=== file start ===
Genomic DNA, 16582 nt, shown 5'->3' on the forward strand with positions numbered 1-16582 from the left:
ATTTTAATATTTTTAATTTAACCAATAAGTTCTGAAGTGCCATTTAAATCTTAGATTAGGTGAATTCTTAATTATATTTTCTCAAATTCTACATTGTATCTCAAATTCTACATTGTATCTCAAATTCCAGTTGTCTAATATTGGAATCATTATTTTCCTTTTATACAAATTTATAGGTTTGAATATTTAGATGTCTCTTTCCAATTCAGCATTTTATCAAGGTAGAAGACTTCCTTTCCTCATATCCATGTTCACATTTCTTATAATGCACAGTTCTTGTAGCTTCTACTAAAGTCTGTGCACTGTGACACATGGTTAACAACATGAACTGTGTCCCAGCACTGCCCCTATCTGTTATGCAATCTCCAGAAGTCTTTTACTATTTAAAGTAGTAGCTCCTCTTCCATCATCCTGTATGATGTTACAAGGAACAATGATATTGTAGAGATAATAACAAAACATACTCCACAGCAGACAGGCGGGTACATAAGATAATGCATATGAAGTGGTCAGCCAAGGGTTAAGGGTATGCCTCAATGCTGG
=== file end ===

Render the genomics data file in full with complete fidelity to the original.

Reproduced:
Genomic DNA, 16582 nt, shown 5'->3' on the forward strand with positions numbered 1-16582 from the left:
ATTTTAATATTTTTAATTTAACCAATAAGTTCTGAAGTGCCATTTAAATCTTAGATTAGGTGAATTCTTAATTATATTTTCTCAAATTCTACATTGTATCTCAAATTCTACATTGTATCTCAAATTCCAGTTGTCTAATATTGGAATCATTATTTTCCTTTTATACAAATTTATAGGTTTGAATATTTAGATGTCTCTTTCCAATTCAGCATTTTATCAAGGTAGAAGACTTCCTTTCCTCATATCCATGTTCACATTTCTTATAATGCACAGTTCTTGTAGCTTCTACTAAAGTCTGTGCACTGTGACACATGGTTAACAACATGAACTGTGTCCCAGCACTGCCCCTATCTGTTATGCAATCTCCAGAAGTCTTTTACTATTTAAAGTAGTAGCTCCTCTTCCATCATCCTGTATGATGTTACAAGGAACAATGATATTGTAGAGATAATAACAAAACATACTCCACAGCAGACAGGCGGGTACATAAGATAATGCATATGAAGTGGTCAGCCAAGGGTTAAGGGTATGCCTCAATGCTGG